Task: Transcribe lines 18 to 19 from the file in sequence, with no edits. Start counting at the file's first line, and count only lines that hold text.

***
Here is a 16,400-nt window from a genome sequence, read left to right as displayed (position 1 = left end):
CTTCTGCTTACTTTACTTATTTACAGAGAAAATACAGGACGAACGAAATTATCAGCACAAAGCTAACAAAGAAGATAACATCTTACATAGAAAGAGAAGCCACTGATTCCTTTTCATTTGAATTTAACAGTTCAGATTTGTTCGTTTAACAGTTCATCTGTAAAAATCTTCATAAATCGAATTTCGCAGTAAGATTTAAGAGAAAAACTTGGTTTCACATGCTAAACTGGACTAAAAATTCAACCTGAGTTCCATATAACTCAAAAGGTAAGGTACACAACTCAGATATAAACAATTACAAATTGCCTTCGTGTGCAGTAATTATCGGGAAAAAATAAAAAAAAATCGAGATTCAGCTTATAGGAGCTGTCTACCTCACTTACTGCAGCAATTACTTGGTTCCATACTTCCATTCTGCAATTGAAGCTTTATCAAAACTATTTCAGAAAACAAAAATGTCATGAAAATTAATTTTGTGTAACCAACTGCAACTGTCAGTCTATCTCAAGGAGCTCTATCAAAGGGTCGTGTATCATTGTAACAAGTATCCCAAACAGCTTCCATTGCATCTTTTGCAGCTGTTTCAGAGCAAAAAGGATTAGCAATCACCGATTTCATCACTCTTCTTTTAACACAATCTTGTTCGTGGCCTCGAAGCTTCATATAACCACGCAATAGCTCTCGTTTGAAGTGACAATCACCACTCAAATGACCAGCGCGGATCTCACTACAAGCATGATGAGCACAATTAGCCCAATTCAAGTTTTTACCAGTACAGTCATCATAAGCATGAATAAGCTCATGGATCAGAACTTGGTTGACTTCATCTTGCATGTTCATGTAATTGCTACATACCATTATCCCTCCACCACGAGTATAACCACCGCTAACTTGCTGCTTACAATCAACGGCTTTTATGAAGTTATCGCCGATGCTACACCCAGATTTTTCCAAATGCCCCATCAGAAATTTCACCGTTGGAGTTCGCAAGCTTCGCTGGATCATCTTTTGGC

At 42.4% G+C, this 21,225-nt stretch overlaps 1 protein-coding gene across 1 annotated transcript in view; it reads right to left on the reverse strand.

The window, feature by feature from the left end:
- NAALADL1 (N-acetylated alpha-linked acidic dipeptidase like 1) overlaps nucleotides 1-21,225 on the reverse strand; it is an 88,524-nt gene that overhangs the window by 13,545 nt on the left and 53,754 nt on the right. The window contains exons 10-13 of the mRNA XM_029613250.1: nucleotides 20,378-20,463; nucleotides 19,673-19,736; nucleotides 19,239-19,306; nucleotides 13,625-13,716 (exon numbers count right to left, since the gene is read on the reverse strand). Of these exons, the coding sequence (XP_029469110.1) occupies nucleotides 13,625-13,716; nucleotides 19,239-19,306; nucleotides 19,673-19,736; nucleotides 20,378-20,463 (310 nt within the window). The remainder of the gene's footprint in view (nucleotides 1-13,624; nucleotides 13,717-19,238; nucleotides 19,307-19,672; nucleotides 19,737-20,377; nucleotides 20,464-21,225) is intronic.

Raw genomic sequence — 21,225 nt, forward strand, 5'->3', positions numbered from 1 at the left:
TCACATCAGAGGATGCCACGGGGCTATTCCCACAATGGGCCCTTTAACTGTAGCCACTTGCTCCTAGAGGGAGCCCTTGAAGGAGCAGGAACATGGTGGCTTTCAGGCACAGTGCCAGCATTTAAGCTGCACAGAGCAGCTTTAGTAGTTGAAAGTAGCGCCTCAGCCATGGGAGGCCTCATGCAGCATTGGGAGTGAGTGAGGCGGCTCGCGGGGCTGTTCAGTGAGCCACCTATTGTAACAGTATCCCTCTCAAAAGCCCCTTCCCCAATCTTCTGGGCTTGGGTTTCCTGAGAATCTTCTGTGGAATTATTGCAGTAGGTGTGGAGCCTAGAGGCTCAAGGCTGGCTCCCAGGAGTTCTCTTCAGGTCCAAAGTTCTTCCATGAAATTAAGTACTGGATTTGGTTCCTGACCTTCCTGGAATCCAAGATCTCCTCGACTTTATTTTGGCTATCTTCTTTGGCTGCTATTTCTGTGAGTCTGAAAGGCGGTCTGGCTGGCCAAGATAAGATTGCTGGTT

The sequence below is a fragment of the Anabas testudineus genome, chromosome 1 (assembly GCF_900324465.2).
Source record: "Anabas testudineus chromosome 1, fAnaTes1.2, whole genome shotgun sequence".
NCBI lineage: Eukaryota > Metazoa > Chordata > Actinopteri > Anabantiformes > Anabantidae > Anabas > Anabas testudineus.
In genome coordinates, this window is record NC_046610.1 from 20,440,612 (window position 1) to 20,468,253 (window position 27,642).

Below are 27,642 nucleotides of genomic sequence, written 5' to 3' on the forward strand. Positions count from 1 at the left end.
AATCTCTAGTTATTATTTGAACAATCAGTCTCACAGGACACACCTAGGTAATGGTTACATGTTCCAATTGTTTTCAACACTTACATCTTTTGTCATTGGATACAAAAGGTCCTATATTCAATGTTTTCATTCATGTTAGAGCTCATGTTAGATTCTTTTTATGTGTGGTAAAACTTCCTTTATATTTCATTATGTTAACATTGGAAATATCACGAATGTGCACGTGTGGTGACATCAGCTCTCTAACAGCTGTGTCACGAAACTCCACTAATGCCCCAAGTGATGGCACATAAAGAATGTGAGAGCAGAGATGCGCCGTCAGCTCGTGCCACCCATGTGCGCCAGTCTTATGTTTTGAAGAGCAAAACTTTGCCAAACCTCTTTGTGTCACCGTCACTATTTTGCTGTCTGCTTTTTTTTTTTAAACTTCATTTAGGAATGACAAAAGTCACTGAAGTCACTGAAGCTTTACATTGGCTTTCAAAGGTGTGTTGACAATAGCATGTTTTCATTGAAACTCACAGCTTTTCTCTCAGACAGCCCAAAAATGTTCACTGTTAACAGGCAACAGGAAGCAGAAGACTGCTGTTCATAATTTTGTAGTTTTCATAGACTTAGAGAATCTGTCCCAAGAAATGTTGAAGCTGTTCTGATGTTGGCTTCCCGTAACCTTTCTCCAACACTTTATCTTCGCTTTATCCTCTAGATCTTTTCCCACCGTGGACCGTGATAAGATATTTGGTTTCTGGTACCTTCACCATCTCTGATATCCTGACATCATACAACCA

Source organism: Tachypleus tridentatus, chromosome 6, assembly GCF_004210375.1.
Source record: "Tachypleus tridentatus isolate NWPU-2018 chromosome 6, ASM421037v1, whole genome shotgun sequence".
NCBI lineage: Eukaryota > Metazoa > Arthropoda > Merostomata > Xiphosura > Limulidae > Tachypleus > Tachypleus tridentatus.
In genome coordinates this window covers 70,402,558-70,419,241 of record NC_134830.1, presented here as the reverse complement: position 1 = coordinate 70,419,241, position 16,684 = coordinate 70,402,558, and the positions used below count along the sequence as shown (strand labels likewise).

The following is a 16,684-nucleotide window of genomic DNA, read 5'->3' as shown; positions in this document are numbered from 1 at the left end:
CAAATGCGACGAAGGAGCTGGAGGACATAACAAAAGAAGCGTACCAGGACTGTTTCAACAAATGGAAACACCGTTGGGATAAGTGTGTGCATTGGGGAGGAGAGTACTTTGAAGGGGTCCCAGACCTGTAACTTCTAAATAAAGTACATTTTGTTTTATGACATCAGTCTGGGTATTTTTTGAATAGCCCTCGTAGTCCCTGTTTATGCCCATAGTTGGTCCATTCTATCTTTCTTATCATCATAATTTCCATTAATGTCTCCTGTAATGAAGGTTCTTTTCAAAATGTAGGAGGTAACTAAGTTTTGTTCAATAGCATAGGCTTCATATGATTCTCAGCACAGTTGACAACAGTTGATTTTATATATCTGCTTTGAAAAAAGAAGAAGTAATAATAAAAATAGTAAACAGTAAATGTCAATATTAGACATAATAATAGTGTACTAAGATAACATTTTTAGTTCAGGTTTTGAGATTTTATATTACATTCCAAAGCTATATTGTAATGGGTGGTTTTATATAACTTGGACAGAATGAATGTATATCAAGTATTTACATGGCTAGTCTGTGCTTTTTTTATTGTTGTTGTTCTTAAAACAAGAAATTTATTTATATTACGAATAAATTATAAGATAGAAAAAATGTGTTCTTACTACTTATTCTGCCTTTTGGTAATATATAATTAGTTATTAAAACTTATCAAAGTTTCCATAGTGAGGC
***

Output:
The following is a 16,684-nucleotide window of genomic DNA, read 5'->3' as shown; positions in this document are numbered from 1 at the left end:
CAAATGCGACGAAGGAGCTGGAGGACATAACAAAAGAAGCGTACCAGGACTGTTTCAACAAATGGAAACACCGTTGGGATAAGTGTGTGCATTGGGGAGGAGAGTACTTTGAAGGGGTCCCAGACCTGTAACTTCTAAATAAAGTACATTTTGTTTTATGACATCAGTCTGGGTATTTTTTGAATAGCCCTCGTAGTCCCTGTTTATGCCCATAGTTGGTCCATTCTATCTTTCTTATCATCATAATTTCCATTAATGTCTCCTGTAATGAAGGTTCTTTTCAAAATGTAGGAGGTAACTAAGTTTTGTTCAATAGCATAGGCTTCATATGATTCTCAGCACAGTTGACAACAGTTGATTTTATATATCTGCTTTGAAAAAAGAAGAAGTAATAATAAAAATAGTAAACAGTAAATGTCAATATTAGACATAATAATAGTGTACTAAGATAACATTTTTAGTTCAGGTTTTGAGATTTTATATTACATTCCAAAGCTATATTGTAATGGGTGGTTTTATATAACTTGGACAGAATGAATGTATATCAAGTATTTACATGGCTAGTCTGTGCTTTTTTTATTGTTGTTGTTCTTAAAACAAGAAATTTATTTATATTACGAATAAATTATAAGATAGAAAAAATGTGTTCTTACTACTTATTCTGCCTTTTGGTAATATATAATTAGTTATTAAAACTTATCAAAGTTTCCATAGTGAGGC